Sunday, January 10, 2016

Who were the Romanovs? (Part 2)

The Romanovs (Catherine II, Peter III, Elizabeth, Anna, Peter II, and Catherine I)Explore one of the most powerful families that rule the largest country in the world. Following the death of its enigmatic leader and his failure to name and heir, what happened to Romanov Dynasty?

Family Name: Romanovs
Country: Russia
Reign: 1613 – 1917
  • Rebuild Russia from the Time of Troubles
  • Westernized Russia
  • Defended autocratic rule
  • Developed many aspects of Russian life

At the death of Peter the Great, his failure to name an heir led to more than a decade of stagnation, intrigue, excesses and corruption. Enemies of his reform and men with sinister ambitions took advantage of the succession problem to push their own agenda. Russia only experienced once again a golden era under one of the most powerful women in history – Catherine the Great.

Reign of Catherine I

In the following days after the death of Peter the Great, Chief Minister Alexander Menshikov manipulated the situation in order to maintain political stability as well as his own power, wealth and influence. He released a fabricated said to be made by Peter the Great naming his beloved wife Catherine Alexeyevna Romanovna as his successor. Catherine then became the new Empress and Tsar of all Russia. She reigned for only two years as Tsarina and Empress. Because of her humble background, she had no knowledge of running a country. Therefore, she formed a Privy Council to rule the Empire on her behalf. As expected, Alexander Menshikov ruled the council, hence, the real power in the Empire rested on him. In 1727, Catherine passed away due to her excesses, especially drinking. But before her demise, Catherine, under the urging of Menshikov, she named the son of Alexei (the ill-fated son of Peter the Great) – Pyotr Alexseyevich Romanov – as the next Tsar.

Fall of Menshikov and Reign of Peter II

Tsar Peter II took the throne at a young age of eleven and state affairs once again fell to Alexander Menshikov. However, just months into his reign, Peter fell to the influence of Menshikov’s enemies – the Dolgorukovs, Golitsyns and other nobles. They convinced the Emperor to investigate Menshikov for corruption. This led to the fall of Menshikov and his disgrace. The Dolgorukovs attempted to cement their power by marrying one of their princesses, Catherine Alexsayevna Dolgorukaya, to the Tsar. But unexpectedly, due also to excessive drinking, Peter II quickly got ill and contracted small pox that took away his life. With Peter II came the end of the male line of the Romanovs.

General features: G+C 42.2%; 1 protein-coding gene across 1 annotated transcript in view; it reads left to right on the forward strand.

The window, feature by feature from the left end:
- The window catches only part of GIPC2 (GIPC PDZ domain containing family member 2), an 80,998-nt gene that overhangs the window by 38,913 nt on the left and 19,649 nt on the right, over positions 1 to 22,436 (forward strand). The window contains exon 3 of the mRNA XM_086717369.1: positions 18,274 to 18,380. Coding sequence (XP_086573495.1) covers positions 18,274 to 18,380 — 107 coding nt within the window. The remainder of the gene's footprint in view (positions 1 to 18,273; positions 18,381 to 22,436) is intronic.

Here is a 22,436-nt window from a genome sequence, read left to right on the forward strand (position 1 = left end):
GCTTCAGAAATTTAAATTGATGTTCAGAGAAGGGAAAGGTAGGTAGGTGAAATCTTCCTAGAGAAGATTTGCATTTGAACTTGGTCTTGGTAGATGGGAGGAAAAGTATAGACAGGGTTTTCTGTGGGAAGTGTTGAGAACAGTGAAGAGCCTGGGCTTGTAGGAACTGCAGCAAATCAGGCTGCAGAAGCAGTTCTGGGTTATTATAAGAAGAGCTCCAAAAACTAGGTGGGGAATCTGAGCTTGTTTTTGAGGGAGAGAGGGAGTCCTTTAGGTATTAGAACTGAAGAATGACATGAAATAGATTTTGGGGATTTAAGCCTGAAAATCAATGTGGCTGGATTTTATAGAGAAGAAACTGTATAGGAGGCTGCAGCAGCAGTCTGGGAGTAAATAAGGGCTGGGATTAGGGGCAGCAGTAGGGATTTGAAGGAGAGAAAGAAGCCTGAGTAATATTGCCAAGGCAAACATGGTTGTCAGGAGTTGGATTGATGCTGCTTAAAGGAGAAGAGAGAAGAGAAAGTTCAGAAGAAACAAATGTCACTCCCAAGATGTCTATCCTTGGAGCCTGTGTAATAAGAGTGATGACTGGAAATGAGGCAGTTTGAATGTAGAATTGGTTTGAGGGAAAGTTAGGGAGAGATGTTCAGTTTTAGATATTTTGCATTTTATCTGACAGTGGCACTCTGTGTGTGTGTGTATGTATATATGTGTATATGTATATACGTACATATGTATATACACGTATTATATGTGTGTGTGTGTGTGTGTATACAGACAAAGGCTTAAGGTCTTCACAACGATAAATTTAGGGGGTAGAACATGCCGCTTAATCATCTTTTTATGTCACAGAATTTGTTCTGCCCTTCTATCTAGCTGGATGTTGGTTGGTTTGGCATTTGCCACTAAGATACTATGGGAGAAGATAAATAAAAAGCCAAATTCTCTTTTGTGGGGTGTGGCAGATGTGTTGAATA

Reign of Empress Anna

Empress Anna
After the death of Peter II, the ruling Privy Council looked for a new Romanov ruler. They found a suitable, which meant controllable, Romanov princess – Anna Ivanovna Romanovna, the daughter of the late Tsar Ivan V, co-ruler of Peter the Great. In 1730, Anna, before taking the throne, agreed to the conditions brought to her by the Privy Council. It assured that most of her power went under the control of the Privy Council. In short, she would only serve as a figurehead. After few days of her coronation, she fought the Privy Council and won with the support of many Russian nobles and other elites. She abolished the body and reinstated her absolute authority. However, Anna lacked the skills of becoming an effective ruler and relied to her lover, Ernst Biron. Her reign saw the continuation of excess, inefficiency and corruption from the previous regimes. In the 1736 to 1739 war against Turkey, Russia won but with a high cost on life as well as money. State coffers were emptied and taxes burdened the people. Anna passed away in 1740, naming his nephew, the baby Ivan Antonovich, as her successor.

Ivan VI and the Age of Palace Revolutions